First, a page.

Construction of a simple temporary rearing house, which is well shielded from wind, gases and fumes or dusty condition, can be the trick for a saving expenses and evolvement can come with better profits.
Construction of an average permanent rearing house in Uganda is approximately 13 million shillings – a farmer can choose a cheaper temporary structure too, it gives off the same results at the end of the day.
It has to be equipped with the following equipment: Sprayer, room heater, plastic basins, rearing racks, collecting bags, montage, nylon nets, buckets and a hand thermometer to take note of temperature regulation in the house, so as not to risk losing the silkworms.
A good rearing house should be well regulated, temperature and humidity wise, properly cleaned and spaced because all these affect silkworm production strongly.
The conditions of the rearing house should be favourable enough, having the temperatures ranging between 22•C to 28•C and humidity at 70-80%. These numbers of regulation vary with the stages of growth from the 1st to the 4th Instars.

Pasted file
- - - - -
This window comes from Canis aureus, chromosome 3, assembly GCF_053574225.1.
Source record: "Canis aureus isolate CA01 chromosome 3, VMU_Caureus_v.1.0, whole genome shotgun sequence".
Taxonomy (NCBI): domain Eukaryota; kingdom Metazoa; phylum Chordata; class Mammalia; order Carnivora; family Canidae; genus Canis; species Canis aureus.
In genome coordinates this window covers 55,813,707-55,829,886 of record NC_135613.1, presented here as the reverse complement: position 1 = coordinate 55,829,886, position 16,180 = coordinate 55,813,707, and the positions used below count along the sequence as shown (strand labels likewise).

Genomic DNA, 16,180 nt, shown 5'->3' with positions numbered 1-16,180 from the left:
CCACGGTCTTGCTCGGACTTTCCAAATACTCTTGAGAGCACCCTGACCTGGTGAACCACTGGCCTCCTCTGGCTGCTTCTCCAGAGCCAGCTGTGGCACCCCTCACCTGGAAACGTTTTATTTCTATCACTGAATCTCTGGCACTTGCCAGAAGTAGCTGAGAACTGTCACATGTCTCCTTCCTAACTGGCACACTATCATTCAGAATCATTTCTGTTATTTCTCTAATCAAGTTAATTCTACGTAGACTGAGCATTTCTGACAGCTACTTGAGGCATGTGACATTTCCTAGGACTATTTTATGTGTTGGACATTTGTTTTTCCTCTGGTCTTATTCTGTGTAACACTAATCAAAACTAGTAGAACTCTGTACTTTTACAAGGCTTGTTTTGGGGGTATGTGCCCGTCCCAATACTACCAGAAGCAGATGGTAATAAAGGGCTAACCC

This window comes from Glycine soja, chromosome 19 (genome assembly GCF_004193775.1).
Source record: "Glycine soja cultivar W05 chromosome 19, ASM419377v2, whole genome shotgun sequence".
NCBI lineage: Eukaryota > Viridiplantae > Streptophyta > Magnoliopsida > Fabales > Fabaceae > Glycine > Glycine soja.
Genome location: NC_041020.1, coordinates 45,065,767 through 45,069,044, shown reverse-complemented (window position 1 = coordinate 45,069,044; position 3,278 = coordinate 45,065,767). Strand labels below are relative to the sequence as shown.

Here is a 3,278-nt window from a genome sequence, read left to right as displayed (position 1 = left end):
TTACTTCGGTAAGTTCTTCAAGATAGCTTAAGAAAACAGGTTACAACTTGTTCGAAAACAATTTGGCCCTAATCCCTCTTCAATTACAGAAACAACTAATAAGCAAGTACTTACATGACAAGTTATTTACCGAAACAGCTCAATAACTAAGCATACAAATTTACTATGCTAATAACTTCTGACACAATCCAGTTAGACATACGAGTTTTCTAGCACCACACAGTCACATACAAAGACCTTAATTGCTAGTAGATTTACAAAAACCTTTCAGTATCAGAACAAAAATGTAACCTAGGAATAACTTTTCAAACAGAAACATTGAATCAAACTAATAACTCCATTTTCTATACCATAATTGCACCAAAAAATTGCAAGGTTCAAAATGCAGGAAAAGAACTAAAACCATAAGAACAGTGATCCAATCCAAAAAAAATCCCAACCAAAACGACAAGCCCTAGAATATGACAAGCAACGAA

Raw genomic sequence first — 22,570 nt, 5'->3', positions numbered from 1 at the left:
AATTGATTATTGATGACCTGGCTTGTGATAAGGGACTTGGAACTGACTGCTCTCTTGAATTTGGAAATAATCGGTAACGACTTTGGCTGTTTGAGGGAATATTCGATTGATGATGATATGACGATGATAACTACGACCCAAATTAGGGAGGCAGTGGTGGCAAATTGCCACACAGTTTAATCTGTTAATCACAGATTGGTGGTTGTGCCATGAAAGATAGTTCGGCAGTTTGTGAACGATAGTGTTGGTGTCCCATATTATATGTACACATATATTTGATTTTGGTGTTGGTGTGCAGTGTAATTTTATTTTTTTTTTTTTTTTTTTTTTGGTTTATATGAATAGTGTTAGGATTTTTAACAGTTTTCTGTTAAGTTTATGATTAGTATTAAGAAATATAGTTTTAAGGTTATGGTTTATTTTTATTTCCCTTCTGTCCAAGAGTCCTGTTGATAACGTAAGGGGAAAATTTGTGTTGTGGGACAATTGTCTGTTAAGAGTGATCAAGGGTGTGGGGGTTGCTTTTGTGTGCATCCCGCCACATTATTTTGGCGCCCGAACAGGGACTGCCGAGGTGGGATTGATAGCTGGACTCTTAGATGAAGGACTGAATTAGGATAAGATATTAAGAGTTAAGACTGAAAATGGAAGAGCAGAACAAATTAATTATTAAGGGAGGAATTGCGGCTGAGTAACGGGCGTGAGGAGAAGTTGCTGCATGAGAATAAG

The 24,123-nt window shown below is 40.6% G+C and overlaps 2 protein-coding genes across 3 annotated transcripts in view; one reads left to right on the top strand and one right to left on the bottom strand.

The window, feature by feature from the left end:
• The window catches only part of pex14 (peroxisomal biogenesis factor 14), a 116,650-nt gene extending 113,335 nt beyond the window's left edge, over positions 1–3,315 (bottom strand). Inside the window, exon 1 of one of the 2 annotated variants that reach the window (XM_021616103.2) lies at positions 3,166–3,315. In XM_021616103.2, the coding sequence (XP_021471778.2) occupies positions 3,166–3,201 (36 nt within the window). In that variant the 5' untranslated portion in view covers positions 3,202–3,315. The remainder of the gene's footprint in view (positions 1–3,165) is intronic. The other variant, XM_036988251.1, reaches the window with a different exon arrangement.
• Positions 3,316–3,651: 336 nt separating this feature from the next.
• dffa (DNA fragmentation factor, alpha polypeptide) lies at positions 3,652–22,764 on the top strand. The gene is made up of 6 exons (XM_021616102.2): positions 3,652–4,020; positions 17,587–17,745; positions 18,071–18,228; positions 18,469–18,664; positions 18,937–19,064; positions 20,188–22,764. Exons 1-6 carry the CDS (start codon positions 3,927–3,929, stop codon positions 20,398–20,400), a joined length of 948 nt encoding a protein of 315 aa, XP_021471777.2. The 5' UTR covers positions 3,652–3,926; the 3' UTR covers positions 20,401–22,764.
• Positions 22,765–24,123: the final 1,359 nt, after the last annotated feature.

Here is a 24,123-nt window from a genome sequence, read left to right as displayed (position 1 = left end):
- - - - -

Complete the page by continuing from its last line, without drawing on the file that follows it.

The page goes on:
Hygiene in a rearing house should be the priority, disinfection for a clean environment and to avoid infections among silkworms too.
Silkworms have to be reared in very hygienic environments, free from dirt, perfumes, chemicals, dumpiness and diseases. This is to avoid deaths among worms which could lead to losses in production at the end of the day.
While rearing, feeds (mulberry leaves) have to be healthy-looking, and free of any moisture as silkworms do not like feeding on dump mulberry,
Silkworm rearing and in-house maintenance
Silkworm rearing is the most vital stage in production, here, the farmer has to inject lots efforts into the feeding, management and hygiene maintenance among the silkworms, right from their hatching stages to the larva stages, before cocooning starts.